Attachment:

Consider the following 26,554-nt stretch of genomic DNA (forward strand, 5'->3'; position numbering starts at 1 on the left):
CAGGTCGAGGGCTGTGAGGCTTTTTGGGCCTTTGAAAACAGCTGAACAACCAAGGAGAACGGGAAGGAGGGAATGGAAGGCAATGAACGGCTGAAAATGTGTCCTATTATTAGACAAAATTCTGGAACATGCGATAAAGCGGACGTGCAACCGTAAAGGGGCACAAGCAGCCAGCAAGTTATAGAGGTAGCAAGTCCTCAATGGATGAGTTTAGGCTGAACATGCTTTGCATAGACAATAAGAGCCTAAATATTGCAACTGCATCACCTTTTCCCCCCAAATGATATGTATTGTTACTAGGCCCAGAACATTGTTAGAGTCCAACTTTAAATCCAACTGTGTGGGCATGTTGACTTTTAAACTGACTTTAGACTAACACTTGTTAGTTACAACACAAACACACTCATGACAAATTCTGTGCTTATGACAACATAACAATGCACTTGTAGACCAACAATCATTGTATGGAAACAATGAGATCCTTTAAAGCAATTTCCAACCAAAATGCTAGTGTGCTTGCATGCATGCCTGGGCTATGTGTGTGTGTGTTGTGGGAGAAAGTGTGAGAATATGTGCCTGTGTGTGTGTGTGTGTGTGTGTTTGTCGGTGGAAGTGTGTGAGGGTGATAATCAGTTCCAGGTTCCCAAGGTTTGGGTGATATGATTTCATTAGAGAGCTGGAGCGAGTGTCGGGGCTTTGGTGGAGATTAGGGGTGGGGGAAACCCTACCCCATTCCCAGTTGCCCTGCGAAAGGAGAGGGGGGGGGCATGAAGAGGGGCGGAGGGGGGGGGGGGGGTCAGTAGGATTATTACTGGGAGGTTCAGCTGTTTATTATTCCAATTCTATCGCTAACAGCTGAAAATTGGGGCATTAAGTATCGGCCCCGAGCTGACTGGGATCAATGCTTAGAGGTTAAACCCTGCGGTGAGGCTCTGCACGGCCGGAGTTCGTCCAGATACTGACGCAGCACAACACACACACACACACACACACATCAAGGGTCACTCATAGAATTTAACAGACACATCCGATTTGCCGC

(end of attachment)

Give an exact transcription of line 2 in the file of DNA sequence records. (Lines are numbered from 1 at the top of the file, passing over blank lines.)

CAGGTCGAGGGCTGTGAGGCTTTTTGGGCCTTTGAAAACAGCTGAACAACCAAGGAGAACGGGAAGGAGGGAATGGAAGGCAATGAACGGCTGAAAATGTGTCCTATTATTAGACAAAATTCTGGAACATGCGATAAAGCGGACGTGCAACCGTAAAGGGGCACAAGCAGCCAGCAAGTTATAGAGGTAGCAAGTCCTCAATGGATGAGTTTAGGCTGAACATGCTTTGCATAGACAATAAGAGCCTAAATATTGCAACTGCATCACCTTTTCCCCCCAAATGATATGTATTGTTACTAGGCCCAGAACATTGTTAGAGTCCAACTTTAAATCCAACTGTGTGGGCATGTTGACTTTTAAACTGACTTTAGACTAACACTTGTTAGTTACAACACAAACACACTCATGACAAATTCTGTGCTTATGACAACATAACAATGCACTTGTAGACCAACAATCATTGTATGGAAACAATGAGATCCTTTAAAGCAATTTCCAACCAAAATGCTAGTGTGCTTGCATGCATGCCTGGGCTATGTGTGTGTGTGTTGTGGGAGAAAGTGTGAGAATATGTGCCTGTGTGTGTGTGTGTGTGTGTGTTTGTCGGTGGAAGTGTGTGAGGGTGATAATCAGTTCCAGGTTCCCAAGGTTTGGGTGATATGATTTCATTAGAGAGCTGGAGCGAGTGTCGGGGCTTTGGTGGAGATTAGGGGTGGGGGAAACCCTACCCCATTCCCAGTTGCCCTGCGAAAGGAGAGGGGGGGGGCATGAAGAGGGGCGGAGGGGGGGGGGGGGGTCAGTAGGATTATTACTGGGAGGTTCAGCTGTTTATTATTCCAATTCTATCGCTAACAGCTGAAAATTGGGGCATTAAGTATCGGCCCCGAGCTGACTGGGATCAATGCTTAGAGGTTAAACCCTGCGGTGAGGCTCTGCACGGCCGGAGTTCGTCCAGATACTGACGCAGCACAACACACACACACACACACACACATCAAGGGTCACTCATAGAATTTAACAGACACATCCGATTTGCCGC